The project has, until recently, been largely land-based but has begun exploring ways in which drones (and other emerging precision farming techniques) can support in the collection of farming data. The trials which completed in December 2019 utilised drones to measure and monitor NDVI reflectance. The results and evaluation report are due to be published in 2020.

Getting started using drones with Vegetation Indices

For those just getting started in crop and pasture analysis, a mid-range drone with an RGB (Red, Green and Blue) sensor is all that is needed to begin. As the human eye sees in RGB, it is our primary sense for interpreting the world around us. That means the agritech sector can easily start assessing crops by using RBG imagery.

This article from Farmers Weekly is an easy-to-understand overview of how to introduce drones into crop management and to begin using NDVI. Do check in with us though as the drone industry, tech developments and regulations have, and are, changing rapidly at the moment.

As we said, Vegetation Indices such as NDVI use the Near-Infrared (NIR) wavelength. That requires an NIR sensor and an agritech software package to analyse fields and yields with a far more powerful insight. If you want to use the NDVI index for true NDVI, you need an NIR camera.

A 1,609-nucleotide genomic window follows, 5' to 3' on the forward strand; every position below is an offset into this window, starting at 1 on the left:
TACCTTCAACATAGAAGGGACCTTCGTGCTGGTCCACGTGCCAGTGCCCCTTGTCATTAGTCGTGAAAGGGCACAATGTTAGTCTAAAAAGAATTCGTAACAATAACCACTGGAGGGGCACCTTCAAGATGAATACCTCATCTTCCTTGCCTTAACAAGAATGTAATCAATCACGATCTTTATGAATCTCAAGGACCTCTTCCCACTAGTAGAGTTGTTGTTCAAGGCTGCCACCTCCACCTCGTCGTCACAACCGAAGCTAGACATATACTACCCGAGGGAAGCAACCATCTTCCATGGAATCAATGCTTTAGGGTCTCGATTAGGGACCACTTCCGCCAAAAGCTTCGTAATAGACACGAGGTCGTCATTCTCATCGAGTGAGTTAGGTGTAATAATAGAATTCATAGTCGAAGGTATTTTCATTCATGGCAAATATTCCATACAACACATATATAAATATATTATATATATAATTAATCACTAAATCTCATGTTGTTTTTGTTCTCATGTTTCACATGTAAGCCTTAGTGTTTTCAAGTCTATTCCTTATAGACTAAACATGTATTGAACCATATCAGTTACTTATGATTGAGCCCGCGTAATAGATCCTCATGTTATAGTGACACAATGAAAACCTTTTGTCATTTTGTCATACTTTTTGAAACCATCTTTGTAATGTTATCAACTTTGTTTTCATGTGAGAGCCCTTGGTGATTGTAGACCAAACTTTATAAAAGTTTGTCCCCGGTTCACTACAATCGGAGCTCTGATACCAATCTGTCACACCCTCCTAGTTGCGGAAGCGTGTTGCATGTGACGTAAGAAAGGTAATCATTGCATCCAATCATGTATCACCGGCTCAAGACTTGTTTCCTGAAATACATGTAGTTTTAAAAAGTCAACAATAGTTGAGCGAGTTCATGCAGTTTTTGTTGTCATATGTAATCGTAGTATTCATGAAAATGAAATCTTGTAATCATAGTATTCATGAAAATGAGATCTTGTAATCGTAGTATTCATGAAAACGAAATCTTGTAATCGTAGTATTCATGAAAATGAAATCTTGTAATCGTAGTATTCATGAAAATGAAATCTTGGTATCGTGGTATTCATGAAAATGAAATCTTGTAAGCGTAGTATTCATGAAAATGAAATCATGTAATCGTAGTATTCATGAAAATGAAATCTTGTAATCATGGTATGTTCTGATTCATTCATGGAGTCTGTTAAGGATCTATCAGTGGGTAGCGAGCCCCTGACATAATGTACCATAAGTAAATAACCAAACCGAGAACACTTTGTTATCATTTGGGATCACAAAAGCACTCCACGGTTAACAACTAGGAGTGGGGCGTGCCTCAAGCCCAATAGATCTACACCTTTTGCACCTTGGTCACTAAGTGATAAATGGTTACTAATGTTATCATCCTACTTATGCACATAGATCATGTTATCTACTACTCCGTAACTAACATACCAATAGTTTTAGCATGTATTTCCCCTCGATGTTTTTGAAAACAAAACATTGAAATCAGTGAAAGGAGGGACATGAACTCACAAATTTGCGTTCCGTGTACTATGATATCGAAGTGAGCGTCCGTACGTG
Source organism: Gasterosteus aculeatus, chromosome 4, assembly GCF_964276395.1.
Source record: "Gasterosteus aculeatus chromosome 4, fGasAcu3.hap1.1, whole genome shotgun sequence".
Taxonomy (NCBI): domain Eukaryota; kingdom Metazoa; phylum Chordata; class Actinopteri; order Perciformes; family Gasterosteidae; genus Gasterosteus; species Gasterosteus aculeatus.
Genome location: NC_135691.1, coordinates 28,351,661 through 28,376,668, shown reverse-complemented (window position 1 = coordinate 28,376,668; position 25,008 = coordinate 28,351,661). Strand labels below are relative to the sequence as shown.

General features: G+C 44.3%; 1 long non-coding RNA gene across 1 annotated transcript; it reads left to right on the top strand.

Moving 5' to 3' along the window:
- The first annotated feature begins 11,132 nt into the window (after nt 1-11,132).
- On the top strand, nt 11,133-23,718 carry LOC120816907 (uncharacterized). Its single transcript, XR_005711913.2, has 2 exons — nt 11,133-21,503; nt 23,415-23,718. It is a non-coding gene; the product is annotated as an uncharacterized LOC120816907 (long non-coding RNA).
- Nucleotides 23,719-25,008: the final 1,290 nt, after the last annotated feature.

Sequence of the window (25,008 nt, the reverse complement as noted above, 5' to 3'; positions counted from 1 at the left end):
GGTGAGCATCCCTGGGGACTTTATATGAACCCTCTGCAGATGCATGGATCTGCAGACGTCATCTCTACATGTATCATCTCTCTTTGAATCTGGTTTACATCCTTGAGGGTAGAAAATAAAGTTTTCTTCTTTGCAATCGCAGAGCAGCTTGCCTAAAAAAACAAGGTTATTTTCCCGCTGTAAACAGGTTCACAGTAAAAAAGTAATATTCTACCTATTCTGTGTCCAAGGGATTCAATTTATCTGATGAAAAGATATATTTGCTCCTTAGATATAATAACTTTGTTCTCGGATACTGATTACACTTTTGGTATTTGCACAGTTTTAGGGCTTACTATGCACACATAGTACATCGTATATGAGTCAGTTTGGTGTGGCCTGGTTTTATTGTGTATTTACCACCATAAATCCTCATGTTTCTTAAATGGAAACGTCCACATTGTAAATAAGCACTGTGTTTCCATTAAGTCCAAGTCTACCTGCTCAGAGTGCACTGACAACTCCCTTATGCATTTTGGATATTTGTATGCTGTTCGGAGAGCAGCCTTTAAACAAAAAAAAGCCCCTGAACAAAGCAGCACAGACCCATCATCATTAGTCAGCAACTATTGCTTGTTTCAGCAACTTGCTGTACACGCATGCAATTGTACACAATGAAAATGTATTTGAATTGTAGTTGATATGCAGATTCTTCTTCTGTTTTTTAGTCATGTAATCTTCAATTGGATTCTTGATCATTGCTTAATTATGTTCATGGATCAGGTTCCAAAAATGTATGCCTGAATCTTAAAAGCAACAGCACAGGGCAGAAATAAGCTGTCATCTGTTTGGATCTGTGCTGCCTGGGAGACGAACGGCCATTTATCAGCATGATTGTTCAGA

However, if you don’t have an NIR camera, you can still use a Vegetation Index to highlight crop variability. The VARI index (Visible Atmospherically Resistant Index) was developed explicitly for use with the visible spectrum (RGB imagery).

What drones for Vegetation Index analysis?

A DJI Phantom 4 RTK fitted with a suitable sensor or the DJI Phantom 4 Multispectral will open up a whole new field of possibilities.

The Parrot Bluegrass was developed specifically with agritech in mind. The rugged quadcopter can map multiple fields and generate NVDI maps via Pix4D software.

Where next for you?

As the UK’s leading provider of complete drone solutions, Coptrz can discuss how you can explore revolutionising your crop and pasture monitoring. Get ahead of the rapidly accelerating agritech curve to begin realising the efficiency, yield and cost-saving benefits utilising drones can bring to the agricultural sector.